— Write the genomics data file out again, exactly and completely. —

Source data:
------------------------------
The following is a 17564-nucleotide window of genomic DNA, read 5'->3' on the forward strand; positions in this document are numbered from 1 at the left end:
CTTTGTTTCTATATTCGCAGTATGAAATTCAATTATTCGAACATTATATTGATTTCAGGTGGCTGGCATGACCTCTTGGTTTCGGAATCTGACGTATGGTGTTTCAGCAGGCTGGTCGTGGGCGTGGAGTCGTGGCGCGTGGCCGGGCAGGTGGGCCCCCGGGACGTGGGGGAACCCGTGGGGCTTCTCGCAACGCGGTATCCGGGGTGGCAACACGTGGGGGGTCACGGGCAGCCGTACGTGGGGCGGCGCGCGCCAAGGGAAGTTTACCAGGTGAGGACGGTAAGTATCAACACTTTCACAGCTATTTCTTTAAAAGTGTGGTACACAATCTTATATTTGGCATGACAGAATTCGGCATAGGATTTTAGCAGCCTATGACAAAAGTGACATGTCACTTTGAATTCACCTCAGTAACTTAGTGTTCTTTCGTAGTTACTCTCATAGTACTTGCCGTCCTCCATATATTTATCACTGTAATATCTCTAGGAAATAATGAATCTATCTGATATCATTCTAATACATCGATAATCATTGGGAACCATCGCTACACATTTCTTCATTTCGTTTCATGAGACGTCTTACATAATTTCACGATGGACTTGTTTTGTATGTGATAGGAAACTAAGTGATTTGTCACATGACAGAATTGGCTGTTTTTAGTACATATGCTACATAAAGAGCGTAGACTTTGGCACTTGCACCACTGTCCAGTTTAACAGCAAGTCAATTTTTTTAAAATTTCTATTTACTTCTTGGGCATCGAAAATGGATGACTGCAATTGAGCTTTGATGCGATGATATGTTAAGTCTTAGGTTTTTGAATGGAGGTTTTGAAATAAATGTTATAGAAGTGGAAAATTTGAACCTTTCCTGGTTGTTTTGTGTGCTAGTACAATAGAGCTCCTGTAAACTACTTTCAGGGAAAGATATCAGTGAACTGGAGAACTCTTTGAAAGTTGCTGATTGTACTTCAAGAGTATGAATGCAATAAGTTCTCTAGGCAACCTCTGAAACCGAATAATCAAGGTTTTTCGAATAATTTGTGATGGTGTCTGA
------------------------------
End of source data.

The following is a 17564-nucleotide window of genomic DNA, read 5'->3' on the forward strand; positions in this document are numbered from 1 at the left end:
CTTTGTTTCTATATTCGCAGTATGAAATTCAATTATTCGAACATTATATTGATTTCAGGTGGCTGGCATGACCTCTTGGTTTCGGAATCTGACGTATGGTGTTTCAGCAGGCTGGTCGTGGGCGTGGAGTCGTGGCGCGTGGCCGGGCAGGTGGGCCCCCGGGACGTGGGGGAACCCGTGGGGCTTCTCGCAACGCGGTATCCGGGGTGGCAACACGTGGGGGGTCACGGGCAGCCGTACGTGGGGCGGCGCGCGCCAAGGGAAGTTTACCAGGTGAGGACGGTAAGTATCAACACTTTCACAGCTATTTCTTTAAAAGTGTGGTACACAATCTTATATTTGGCATGACAGAATTCGGCATAGGATTTTAGCAGCCTATGACAAAAGTGACATGTCACTTTGAATTCACCTCAGTAACTTAGTGTTCTTTCGTAGTTACTCTCATAGTACTTGCCGTCCTCCATATATTTATCACTGTAATATCTCTAGGAAATAATGAATCTATCTGATATCATTCTAATACATCGATAATCATTGGGAACCATCGCTACACATTTCTTCATTTCGTTTCATGAGACGTCTTACATAATTTCACGATGGACTTGTTTTGTATGTGATAGGAAACTAAGTGATTTGTCACATGACAGAATTGGCTGTTTTTAGTACATATGCTACATAAAGAGCGTAGACTTTGGCACTTGCACCACTGTCCAGTTTAACAGCAAGTCAATTTTTTTAAAATTTCTATTTACTTCTTGGGCATCGAAAATGGATGACTGCAATTGAGCTTTGATGCGATGATATGTTAAGTCTTAGGTTTTTGAATGGAGGTTTTGAAATAAATGTTATAGAAGTGGAAAATTTGAACCTTTCCTGGTTGTTTTGTGTGCTAGTACAATAGAGCTCCTGTAAACTACTTTCAGGGAAAGATATCAGTGAACTGGAGAACTCTTTGAAAGTTGCTGATTGTACTTCAAGAGTATGAATGCAATAAGTTCTCTAGGCAACCTCTGAAACCGAATAATCAAGGTTTTTCGAATAATTTGTGATGGTGTCTGA